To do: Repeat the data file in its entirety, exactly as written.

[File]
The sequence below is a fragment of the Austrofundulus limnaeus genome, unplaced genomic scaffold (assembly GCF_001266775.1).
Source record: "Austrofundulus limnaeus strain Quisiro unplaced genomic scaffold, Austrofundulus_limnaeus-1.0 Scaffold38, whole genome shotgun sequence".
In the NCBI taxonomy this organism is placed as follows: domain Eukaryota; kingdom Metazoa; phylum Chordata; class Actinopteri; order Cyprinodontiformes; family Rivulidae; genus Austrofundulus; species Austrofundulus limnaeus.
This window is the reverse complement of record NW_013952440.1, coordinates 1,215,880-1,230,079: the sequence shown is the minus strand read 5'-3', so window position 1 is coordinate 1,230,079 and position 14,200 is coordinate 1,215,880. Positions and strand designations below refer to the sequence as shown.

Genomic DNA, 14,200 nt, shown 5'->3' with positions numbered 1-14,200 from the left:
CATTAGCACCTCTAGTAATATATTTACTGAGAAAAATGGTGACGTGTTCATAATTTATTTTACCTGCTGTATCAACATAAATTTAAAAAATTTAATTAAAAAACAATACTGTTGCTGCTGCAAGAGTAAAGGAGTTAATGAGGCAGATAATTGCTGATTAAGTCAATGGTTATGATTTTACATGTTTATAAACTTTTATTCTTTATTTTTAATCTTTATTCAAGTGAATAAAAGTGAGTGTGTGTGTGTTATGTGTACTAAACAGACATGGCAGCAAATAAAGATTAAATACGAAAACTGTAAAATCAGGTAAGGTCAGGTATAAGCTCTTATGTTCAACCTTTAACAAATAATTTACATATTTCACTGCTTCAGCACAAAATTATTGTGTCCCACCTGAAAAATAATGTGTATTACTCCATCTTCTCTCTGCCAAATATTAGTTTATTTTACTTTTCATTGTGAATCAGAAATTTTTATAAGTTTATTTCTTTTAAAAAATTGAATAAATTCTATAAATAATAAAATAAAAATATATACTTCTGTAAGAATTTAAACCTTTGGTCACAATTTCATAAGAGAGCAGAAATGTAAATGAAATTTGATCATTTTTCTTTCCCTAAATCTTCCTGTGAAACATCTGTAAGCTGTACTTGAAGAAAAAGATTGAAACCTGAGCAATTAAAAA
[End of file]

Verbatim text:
The sequence below is a fragment of the Austrofundulus limnaeus genome, unplaced genomic scaffold (assembly GCF_001266775.1).
Source record: "Austrofundulus limnaeus strain Quisiro unplaced genomic scaffold, Austrofundulus_limnaeus-1.0 Scaffold38, whole genome shotgun sequence".
In the NCBI taxonomy this organism is placed as follows: domain Eukaryota; kingdom Metazoa; phylum Chordata; class Actinopteri; order Cyprinodontiformes; family Rivulidae; genus Austrofundulus; species Austrofundulus limnaeus.
This window is the reverse complement of record NW_013952440.1, coordinates 1,215,880-1,230,079: the sequence shown is the minus strand read 5'-3', so window position 1 is coordinate 1,230,079 and position 14,200 is coordinate 1,215,880. Positions and strand designations below refer to the sequence as shown.

Genomic DNA, 14,200 nt, shown 5'->3' with positions numbered 1-14,200 from the left:
CATTAGCACCTCTAGTAATATATTTACTGAGAAAAATGGTGACGTGTTCATAATTTATTTTACCTGCTGTATCAACATAAATTTAAAAAATTTAATTAAAAAACAATACTGTTGCTGCTGCAAGAGTAAAGGAGTTAATGAGGCAGATAATTGCTGATTAAGTCAATGGTTATGATTTTACATGTTTATAAACTTTTATTCTTTATTTTTAATCTTTATTCAAGTGAATAAAAGTGAGTGTGTGTGTGTTATGTGTACTAAACAGACATGGCAGCAAATAAAGATTAAATACGAAAACTGTAAAATCAGGTAAGGTCAGGTATAAGCTCTTATGTTCAACCTTTAACAAATAATTTACATATTTCACTGCTTCAGCACAAAATTATTGTGTCCCACCTGAAAAATAATGTGTATTACTCCATCTTCTCTCTGCCAAATATTAGTTTATTTTACTTTTCATTGTGAATCAGAAATTTTTATAAGTTTATTTCTTTTAAAAAATTGAATAAATTCTATAAATAATAAAATAAAAATATATACTTCTGTAAGAATTTAAACCTTTGGTCACAATTTCATAAGAGAGCAGAAATGTAAATGAAATTTGATCATTTTTCTTTCCCTAAATCTTCCTGTGAAACATCTGTAAGCTGTACTTGAAGAAAAAGATTGAAACCTGAGCAATTAAAAA